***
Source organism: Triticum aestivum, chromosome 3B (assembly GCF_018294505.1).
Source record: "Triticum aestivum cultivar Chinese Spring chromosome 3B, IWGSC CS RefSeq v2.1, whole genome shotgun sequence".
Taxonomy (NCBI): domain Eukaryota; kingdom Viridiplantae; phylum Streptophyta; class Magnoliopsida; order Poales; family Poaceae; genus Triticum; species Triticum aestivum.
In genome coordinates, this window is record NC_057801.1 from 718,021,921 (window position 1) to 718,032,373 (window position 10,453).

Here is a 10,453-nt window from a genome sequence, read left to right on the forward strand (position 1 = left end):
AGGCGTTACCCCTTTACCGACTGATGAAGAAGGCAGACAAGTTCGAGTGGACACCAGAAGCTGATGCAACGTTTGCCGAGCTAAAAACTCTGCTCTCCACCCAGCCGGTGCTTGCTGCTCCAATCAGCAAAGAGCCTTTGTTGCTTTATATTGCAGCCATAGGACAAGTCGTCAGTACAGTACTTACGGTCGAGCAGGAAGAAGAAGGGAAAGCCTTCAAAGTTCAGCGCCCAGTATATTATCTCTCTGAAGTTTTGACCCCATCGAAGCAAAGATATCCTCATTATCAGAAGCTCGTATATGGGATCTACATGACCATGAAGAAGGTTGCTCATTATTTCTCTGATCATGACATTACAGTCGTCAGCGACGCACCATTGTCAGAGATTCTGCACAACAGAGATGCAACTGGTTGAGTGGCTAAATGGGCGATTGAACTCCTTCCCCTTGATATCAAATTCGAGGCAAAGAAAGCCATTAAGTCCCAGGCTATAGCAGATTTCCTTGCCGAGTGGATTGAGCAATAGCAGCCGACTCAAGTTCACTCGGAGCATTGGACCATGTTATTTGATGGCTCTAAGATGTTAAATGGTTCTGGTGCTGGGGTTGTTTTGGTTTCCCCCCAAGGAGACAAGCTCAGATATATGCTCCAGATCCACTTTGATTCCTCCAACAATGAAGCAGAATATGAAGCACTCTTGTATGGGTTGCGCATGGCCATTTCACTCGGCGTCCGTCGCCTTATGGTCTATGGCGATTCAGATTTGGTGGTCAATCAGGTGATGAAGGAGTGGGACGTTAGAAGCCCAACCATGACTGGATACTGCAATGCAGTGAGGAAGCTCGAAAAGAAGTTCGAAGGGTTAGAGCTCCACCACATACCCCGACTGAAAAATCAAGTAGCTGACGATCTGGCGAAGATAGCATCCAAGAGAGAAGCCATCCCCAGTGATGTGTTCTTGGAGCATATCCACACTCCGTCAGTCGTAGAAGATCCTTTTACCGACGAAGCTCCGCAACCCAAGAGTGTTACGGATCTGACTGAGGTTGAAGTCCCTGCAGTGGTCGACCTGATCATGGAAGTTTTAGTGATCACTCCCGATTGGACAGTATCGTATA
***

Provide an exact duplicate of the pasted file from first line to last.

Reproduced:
Source organism: Triticum aestivum, chromosome 3B (assembly GCF_018294505.1).
Source record: "Triticum aestivum cultivar Chinese Spring chromosome 3B, IWGSC CS RefSeq v2.1, whole genome shotgun sequence".
Taxonomy (NCBI): domain Eukaryota; kingdom Viridiplantae; phylum Streptophyta; class Magnoliopsida; order Poales; family Poaceae; genus Triticum; species Triticum aestivum.
In genome coordinates, this window is record NC_057801.1 from 718,021,921 (window position 1) to 718,032,373 (window position 10,453).

Here is a 10,453-nt window from a genome sequence, read left to right on the forward strand (position 1 = left end):
AGGCGTTACCCCTTTACCGACTGATGAAGAAGGCAGACAAGTTCGAGTGGACACCAGAAGCTGATGCAACGTTTGCCGAGCTAAAAACTCTGCTCTCCACCCAGCCGGTGCTTGCTGCTCCAATCAGCAAAGAGCCTTTGTTGCTTTATATTGCAGCCATAGGACAAGTCGTCAGTACAGTACTTACGGTCGAGCAGGAAGAAGAAGGGAAAGCCTTCAAAGTTCAGCGCCCAGTATATTATCTCTCTGAAGTTTTGACCCCATCGAAGCAAAGATATCCTCATTATCAGAAGCTCGTATATGGGATCTACATGACCATGAAGAAGGTTGCTCATTATTTCTCTGATCATGACATTACAGTCGTCAGCGACGCACCATTGTCAGAGATTCTGCACAACAGAGATGCAACTGGTTGAGTGGCTAAATGGGCGATTGAACTCCTTCCCCTTGATATCAAATTCGAGGCAAAGAAAGCCATTAAGTCCCAGGCTATAGCAGATTTCCTTGCCGAGTGGATTGAGCAATAGCAGCCGACTCAAGTTCACTCGGAGCATTGGACCATGTTATTTGATGGCTCTAAGATGTTAAATGGTTCTGGTGCTGGGGTTGTTTTGGTTTCCCCCCAAGGAGACAAGCTCAGATATATGCTCCAGATCCACTTTGATTCCTCCAACAATGAAGCAGAATATGAAGCACTCTTGTATGGGTTGCGCATGGCCATTTCACTCGGCGTCCGTCGCCTTATGGTCTATGGCGATTCAGATTTGGTGGTCAATCAGGTGATGAAGGAGTGGGACGTTAGAAGCCCAACCATGACTGGATACTGCAATGCAGTGAGGAAGCTCGAAAAGAAGTTCGAAGGGTTAGAGCTCCACCACATACCCCGACTGAAAAATCAAGTAGCTGACGATCTGGCGAAGATAGCATCCAAGAGAGAAGCCATCCCCAGTGATGTGTTCTTGGAGCATATCCACACTCCGTCAGTCGTAGAAGATCCTTTTACCGACGAAGCTCCGCAACCCAAGAGTGTTACGGATCTGACTGAGGTTGAAGTCCCTGCAGTGGTCGACCTGATCATGGAAGTTTTAGTGATCACTCCCGATTGGACAGTATCGTATA